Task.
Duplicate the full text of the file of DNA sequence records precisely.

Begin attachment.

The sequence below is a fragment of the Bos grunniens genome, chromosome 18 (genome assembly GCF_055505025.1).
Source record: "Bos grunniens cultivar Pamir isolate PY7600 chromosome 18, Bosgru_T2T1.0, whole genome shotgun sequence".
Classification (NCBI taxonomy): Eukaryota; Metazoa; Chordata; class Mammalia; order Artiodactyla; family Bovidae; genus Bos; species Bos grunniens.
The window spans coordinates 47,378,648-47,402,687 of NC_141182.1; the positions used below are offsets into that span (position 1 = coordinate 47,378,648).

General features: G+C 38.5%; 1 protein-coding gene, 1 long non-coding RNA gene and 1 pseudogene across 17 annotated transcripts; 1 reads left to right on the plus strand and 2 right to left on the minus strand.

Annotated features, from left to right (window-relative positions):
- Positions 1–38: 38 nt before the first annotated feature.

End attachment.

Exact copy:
The sequence below is a fragment of the Bos grunniens genome, chromosome 18 (genome assembly GCF_055505025.1).
Source record: "Bos grunniens cultivar Pamir isolate PY7600 chromosome 18, Bosgru_T2T1.0, whole genome shotgun sequence".
Classification (NCBI taxonomy): Eukaryota; Metazoa; Chordata; class Mammalia; order Artiodactyla; family Bovidae; genus Bos; species Bos grunniens.
The window spans coordinates 47,378,648-47,402,687 of NC_141182.1; the positions used below are offsets into that span (position 1 = coordinate 47,378,648).

General features: G+C 38.5%; 1 protein-coding gene, 1 long non-coding RNA gene and 1 pseudogene across 17 annotated transcripts; 1 reads left to right on the plus strand and 2 right to left on the minus strand.

Annotated features, from left to right (window-relative positions):
- Positions 1–38: 38 nt before the first annotated feature.